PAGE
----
You’ve worked your whole life to build a successful business. You are delighted that your daughter has decided to join you in the business after her graduation from college. After she demonstrates a long-term commitment to the business, you decide to gift an ownership interest in the business to her. She gets married and convinces her husband to come to work at the company. He quickly learns the business and joins your daughter as they together take over the day–to-day management of the company, while you begin to enjoy some hard-earned time off in your golden years.
Then, one day, it happens. She comes to your house to tell you that she and her husband have decided to get a divorce. You are, understandably, concerned about your daughter and your grandchildren and the difficult time they are going to experience as they begin the divorce process. But then you panic — What will happen to the company? Can they continue to work together? Will your daughter’s ownership interest in the company be subject to equitable distribution as part of the divorce? Will you or your daughter need to buy your son-in-law out of the business?
These are all legitimate questions to ask yourself. But you also begin to think, “How did I let this happen to me? How did I let this happen to my daughter? How did I let this happen to my business?”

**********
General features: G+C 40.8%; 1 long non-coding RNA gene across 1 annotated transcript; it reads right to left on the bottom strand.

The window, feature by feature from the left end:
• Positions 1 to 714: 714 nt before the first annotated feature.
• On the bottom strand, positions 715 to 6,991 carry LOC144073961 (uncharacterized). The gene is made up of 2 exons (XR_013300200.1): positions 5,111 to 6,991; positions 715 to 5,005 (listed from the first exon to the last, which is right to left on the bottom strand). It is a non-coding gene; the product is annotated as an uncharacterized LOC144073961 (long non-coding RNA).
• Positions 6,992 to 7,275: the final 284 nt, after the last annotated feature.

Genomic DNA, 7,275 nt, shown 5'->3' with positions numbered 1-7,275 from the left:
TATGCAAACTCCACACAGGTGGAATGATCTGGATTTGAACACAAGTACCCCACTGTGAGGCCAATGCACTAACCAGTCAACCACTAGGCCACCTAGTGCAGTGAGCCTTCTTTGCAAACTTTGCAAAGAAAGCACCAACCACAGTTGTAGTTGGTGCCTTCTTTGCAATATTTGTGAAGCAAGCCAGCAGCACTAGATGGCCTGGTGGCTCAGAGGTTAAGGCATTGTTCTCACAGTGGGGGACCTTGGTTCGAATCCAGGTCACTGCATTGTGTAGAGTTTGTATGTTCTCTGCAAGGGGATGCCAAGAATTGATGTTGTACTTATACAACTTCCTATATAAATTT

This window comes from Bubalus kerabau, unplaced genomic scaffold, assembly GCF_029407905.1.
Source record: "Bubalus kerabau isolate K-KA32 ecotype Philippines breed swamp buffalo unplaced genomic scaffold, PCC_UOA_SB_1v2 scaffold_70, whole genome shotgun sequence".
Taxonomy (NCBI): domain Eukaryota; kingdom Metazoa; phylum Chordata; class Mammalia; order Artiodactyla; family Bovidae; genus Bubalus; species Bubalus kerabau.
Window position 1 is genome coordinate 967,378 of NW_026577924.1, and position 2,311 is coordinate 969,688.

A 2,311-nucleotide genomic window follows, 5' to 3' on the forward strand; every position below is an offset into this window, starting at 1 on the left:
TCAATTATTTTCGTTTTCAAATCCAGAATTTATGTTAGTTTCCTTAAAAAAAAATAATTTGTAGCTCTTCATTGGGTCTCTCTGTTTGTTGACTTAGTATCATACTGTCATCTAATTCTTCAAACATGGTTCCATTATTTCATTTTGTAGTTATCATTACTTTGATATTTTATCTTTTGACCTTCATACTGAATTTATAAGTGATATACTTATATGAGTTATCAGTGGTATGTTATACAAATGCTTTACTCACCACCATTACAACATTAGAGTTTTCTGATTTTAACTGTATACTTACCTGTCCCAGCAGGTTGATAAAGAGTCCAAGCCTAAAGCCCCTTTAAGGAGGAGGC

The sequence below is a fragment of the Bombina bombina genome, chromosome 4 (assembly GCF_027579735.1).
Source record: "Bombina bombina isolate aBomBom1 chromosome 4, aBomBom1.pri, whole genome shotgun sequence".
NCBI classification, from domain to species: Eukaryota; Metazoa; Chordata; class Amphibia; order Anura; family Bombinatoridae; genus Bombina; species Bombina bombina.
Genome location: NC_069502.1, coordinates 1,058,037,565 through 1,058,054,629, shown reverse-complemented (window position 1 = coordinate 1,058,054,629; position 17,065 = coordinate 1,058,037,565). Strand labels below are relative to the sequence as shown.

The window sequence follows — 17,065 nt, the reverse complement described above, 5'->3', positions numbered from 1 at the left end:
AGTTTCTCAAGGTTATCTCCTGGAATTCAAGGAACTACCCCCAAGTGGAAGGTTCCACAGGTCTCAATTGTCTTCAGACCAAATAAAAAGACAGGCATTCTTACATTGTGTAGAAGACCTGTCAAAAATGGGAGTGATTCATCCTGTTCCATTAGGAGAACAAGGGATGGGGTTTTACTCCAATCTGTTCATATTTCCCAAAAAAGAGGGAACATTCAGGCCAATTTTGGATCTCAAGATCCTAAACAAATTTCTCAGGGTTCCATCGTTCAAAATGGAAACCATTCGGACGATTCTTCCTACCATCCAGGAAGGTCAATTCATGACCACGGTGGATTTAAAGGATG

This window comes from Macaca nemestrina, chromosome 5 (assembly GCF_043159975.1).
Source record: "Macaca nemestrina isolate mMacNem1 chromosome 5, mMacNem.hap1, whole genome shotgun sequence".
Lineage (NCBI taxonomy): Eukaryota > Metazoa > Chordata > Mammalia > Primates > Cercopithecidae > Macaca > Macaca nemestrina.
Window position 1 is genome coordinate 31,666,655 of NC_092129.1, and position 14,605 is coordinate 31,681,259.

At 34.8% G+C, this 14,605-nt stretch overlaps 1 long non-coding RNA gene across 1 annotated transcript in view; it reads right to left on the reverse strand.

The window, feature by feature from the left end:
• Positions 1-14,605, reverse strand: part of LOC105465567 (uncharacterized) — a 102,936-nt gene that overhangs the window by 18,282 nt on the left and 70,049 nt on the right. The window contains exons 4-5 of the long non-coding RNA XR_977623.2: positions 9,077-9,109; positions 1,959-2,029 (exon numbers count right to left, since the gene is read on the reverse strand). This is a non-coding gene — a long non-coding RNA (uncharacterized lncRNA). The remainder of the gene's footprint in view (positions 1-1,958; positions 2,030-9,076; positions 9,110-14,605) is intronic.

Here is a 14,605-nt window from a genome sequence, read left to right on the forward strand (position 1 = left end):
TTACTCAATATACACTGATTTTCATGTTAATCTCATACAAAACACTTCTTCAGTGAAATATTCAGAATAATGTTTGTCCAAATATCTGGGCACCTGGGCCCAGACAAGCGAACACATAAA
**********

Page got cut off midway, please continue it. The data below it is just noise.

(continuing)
With the current Federal estate tax exemption now pegged at $5,340,000 ($10,680,00 for a married couple), we find ourselves, as legal advisers, counseling clients less and less about estate tax savings strategies, and more and more about family business succession strategies. By necessity, those issues usually include planning for a future divorce of a child, and the impact such an event can have on a family business. As with most business succession issues, the difference between a smooth inter-generational transition and a rocky one, comes down to planning.
Let’s go back to the fact pattern set forth above. How can we expect the divorce process to play out? First, it is necessary to understand basic New Jersey law as it pertains to how ownership interests in businesses are treated in the context of a divorce. Generally, if one spouse in a divorce action has an ownership interest in a business, that ownership interest can be deemed a marital asset subject to equitable distribution with the non-business owning spouse. Consequently, your son-in-law may indeed have a “marital interest” in the business. In general terms, a marital interest in a business is a financial interest that a spouse acquires as a result of having been married to the business-owning spouse for a period of time during which the business appreciated in value as a result of either spouse’s active efforts.
The amount of the marital interest can be affected by many considerations, including the extent to which the non-business-owning spouse contributed to the growth of the company, or the extent to which the non-business-owning spouse made sacrifices which allowed the business owning spouse the ability to grow the company.
The process of determining the value of the non-business owning souse’s marital interest will likely begin with having a forensic accounting firm value the entire business. This process is often expensive and arduous, and it can also be a distraction from the operation of the company.